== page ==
Rye, like Winchelsea, has had a richer history than I can cope with. She was an important seaport from the earliest times; and among other of our enemies who knew her value were the Danes, two hundred and fifty of whose vessels entered the harbour in the year 893. Later the French continually menaced her, hardly less than her sister Cinque Port, but Rye bore so little malice that during the persecutions in France in the sixteenth century she received hundreds of Huguenot refugees, whose descendants still live in the town. Many monarchs have come hither, among them Queen Elizabeth, in 1573, dubbing Rye "Rye Royal" and Winchelsea "Little London."
Rye has had at least one notable son, John Fletcher the dramatist, associate of Francis Beaumont and perhaps of Shakespeare, and author of "The Faithful Shepherdess." Fletcher's father was vicar of Rye. The town also gave birth to a curious father, son, and grandson, all named Samuel Jeake. The first, born in 1623, the author of "The Charters of the Cinque Ports," 1728, was a lawyer, a bold Nonconformist, a preacher, an astrologer and an alchemist, whose library contained works in fifteen languages but no copy of Shakespeare or Milton. He left a treatise on the Elixir of Life. The second, at the age of nineteen, was "somewhat acquainted with the Latin, Greek, and Hebrew, rhetoric, logic, poetry, natural philosophy, arithmetic, geometry, cosmography, astronomy, astrology, geography, theology, physics, dialling, navigation, caligraphy, stenography, drawing, heraldry and history." He also drew horoscopes, wrote treatises on astrology and other sciences, suffered, like his father, for his religion, and when he was twenty-nine married Elizabeth Hartshorne, aged thirteen and a half. They had six children. The third Samuel Jeake was famous for constructing a flying machine, which refused to fly, and nearly killed him.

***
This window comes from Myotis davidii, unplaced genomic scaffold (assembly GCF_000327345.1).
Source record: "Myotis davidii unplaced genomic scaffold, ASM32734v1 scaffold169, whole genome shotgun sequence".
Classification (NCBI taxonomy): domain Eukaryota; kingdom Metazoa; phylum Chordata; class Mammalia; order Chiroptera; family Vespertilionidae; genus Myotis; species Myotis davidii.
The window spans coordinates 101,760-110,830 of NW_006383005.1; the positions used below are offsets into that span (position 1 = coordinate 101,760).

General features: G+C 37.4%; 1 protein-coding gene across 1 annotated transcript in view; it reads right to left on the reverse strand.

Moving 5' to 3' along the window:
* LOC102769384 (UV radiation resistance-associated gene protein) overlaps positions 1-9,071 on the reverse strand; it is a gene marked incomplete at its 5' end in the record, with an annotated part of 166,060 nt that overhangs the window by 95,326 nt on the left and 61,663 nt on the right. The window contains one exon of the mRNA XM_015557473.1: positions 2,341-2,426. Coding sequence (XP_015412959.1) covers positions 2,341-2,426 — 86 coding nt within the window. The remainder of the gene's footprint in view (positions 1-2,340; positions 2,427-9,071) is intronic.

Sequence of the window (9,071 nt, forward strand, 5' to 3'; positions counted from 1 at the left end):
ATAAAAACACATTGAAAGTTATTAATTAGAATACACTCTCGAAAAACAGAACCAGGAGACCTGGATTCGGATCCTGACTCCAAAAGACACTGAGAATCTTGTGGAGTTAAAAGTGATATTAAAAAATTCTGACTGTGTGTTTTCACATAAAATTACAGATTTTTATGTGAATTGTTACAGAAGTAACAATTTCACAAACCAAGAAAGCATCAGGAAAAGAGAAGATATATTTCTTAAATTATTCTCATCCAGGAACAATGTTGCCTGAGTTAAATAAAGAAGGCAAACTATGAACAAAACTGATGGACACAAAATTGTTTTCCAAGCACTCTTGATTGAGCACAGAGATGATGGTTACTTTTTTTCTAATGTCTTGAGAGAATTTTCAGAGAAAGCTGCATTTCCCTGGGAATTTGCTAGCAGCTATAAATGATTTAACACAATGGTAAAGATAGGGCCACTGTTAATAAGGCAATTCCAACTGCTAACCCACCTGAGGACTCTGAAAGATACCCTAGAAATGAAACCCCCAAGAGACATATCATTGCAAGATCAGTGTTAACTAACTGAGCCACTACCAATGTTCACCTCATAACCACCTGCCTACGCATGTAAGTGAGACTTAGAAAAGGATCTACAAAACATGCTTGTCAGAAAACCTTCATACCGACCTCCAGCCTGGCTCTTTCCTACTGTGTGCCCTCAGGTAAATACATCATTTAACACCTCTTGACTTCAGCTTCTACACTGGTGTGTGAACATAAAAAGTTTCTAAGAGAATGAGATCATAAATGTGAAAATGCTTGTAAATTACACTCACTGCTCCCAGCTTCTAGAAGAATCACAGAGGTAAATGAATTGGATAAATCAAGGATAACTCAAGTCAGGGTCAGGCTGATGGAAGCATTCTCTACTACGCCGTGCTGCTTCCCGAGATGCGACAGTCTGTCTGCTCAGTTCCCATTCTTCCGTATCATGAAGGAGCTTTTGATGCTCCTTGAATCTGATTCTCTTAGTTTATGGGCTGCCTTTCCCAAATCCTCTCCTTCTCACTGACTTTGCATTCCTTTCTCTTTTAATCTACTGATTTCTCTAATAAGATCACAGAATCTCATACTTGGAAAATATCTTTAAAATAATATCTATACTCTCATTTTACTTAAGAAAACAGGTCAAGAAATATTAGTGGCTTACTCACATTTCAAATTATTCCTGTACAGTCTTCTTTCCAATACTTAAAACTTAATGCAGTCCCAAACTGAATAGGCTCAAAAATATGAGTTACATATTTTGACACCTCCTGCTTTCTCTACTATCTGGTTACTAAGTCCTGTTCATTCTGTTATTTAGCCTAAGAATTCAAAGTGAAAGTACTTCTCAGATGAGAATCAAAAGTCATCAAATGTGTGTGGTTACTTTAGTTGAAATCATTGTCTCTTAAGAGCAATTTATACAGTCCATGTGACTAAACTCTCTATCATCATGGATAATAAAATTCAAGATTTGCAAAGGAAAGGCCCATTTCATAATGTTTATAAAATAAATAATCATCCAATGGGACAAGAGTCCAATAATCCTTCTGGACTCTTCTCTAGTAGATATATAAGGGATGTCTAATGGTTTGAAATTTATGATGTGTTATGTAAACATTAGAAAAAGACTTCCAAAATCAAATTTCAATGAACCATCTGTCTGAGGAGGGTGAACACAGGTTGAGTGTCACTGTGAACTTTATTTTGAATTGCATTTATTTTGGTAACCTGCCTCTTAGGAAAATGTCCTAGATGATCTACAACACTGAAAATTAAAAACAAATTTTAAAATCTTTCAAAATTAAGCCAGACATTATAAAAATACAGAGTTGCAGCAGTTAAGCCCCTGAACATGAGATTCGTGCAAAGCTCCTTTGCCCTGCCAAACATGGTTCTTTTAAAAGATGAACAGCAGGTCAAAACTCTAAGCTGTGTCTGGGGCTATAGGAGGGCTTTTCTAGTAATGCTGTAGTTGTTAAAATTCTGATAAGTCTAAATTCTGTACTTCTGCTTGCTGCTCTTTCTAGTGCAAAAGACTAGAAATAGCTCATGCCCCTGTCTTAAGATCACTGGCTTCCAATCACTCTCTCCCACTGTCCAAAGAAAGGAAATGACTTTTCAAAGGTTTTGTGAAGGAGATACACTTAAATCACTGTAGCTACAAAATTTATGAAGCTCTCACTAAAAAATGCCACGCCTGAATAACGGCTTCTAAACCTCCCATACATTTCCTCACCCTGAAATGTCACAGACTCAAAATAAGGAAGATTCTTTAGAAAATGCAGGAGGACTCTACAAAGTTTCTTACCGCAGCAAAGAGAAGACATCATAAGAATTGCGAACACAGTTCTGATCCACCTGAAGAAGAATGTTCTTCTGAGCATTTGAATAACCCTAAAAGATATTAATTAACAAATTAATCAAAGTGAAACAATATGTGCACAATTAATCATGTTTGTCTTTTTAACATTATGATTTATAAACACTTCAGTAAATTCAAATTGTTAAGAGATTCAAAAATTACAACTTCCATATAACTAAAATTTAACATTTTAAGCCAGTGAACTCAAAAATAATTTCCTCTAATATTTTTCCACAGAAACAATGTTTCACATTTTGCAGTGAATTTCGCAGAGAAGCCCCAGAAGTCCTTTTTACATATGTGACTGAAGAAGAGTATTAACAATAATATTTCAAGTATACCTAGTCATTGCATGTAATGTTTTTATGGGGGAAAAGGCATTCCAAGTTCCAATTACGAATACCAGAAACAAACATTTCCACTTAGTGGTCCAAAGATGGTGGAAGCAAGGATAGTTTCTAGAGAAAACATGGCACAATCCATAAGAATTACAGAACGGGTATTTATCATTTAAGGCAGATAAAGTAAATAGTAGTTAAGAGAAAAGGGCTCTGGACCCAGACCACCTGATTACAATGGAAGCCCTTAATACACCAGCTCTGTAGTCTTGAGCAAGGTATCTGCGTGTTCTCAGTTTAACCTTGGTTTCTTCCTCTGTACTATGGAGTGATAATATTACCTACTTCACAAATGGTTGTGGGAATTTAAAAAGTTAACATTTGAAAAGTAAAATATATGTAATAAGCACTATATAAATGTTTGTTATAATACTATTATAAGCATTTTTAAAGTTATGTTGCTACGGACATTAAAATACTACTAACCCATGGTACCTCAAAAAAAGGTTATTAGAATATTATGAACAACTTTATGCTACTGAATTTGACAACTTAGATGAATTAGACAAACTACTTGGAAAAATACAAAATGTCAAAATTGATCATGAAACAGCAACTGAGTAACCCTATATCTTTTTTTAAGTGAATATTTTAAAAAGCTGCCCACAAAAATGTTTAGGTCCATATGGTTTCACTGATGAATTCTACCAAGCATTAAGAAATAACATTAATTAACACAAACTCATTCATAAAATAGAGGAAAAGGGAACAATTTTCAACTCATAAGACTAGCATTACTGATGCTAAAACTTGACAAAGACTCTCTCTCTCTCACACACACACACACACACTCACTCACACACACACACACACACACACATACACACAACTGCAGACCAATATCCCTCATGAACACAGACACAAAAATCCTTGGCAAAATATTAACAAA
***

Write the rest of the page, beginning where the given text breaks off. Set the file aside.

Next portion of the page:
Rye also possessed an unknown poet. On a blank leaf in an old book in the town's archives is written this poem, in the hand of Henry VIII.'s time:—